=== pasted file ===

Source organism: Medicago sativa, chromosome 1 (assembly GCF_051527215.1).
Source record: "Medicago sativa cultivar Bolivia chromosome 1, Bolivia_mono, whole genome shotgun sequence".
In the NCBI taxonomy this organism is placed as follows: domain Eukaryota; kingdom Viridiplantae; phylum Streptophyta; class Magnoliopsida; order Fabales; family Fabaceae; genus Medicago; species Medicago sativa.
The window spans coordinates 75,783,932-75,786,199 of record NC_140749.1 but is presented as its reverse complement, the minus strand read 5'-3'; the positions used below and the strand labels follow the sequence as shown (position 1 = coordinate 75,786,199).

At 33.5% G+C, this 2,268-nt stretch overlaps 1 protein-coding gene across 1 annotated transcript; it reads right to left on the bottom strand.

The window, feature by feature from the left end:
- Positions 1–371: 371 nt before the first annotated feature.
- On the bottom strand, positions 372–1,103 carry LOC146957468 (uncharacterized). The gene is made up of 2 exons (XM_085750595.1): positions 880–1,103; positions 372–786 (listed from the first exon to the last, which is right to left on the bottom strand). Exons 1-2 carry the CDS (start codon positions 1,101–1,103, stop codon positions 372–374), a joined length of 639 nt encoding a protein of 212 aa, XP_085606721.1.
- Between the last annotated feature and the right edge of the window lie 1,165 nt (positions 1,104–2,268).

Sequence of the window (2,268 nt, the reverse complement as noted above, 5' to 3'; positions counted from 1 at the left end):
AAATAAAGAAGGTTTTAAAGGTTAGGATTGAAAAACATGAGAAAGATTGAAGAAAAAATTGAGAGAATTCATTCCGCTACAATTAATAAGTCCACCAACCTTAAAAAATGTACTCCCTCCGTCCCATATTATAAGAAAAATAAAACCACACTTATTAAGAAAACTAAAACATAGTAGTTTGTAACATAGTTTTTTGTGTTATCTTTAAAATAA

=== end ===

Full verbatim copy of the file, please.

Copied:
Source organism: Medicago sativa, chromosome 1 (assembly GCF_051527215.1).
Source record: "Medicago sativa cultivar Bolivia chromosome 1, Bolivia_mono, whole genome shotgun sequence".
In the NCBI taxonomy this organism is placed as follows: domain Eukaryota; kingdom Viridiplantae; phylum Streptophyta; class Magnoliopsida; order Fabales; family Fabaceae; genus Medicago; species Medicago sativa.
The window spans coordinates 75,783,932-75,786,199 of record NC_140749.1 but is presented as its reverse complement, the minus strand read 5'-3'; the positions used below and the strand labels follow the sequence as shown (position 1 = coordinate 75,786,199).

At 33.5% G+C, this 2,268-nt stretch overlaps 1 protein-coding gene across 1 annotated transcript; it reads right to left on the bottom strand.

The window, feature by feature from the left end:
- Positions 1–371: 371 nt before the first annotated feature.
- On the bottom strand, positions 372–1,103 carry LOC146957468 (uncharacterized). The gene is made up of 2 exons (XM_085750595.1): positions 880–1,103; positions 372–786 (listed from the first exon to the last, which is right to left on the bottom strand). Exons 1-2 carry the CDS (start codon positions 1,101–1,103, stop codon positions 372–374), a joined length of 639 nt encoding a protein of 212 aa, XP_085606721.1.
- Between the last annotated feature and the right edge of the window lie 1,165 nt (positions 1,104–2,268).

Sequence of the window (2,268 nt, the reverse complement as noted above, 5' to 3'; positions counted from 1 at the left end):
AAATAAAGAAGGTTTTAAAGGTTAGGATTGAAAAACATGAGAAAGATTGAAGAAAAAATTGAGAGAATTCATTCCGCTACAATTAATAAGTCCACCAACCTTAAAAAATGTACTCCCTCCGTCCCATATTATAAGAAAAATAAAACCACACTTATTAAGAAAACTAAAACATAGTAGTTTGTAACATAGTTTTTTGTGTTATCTTTAAAATAA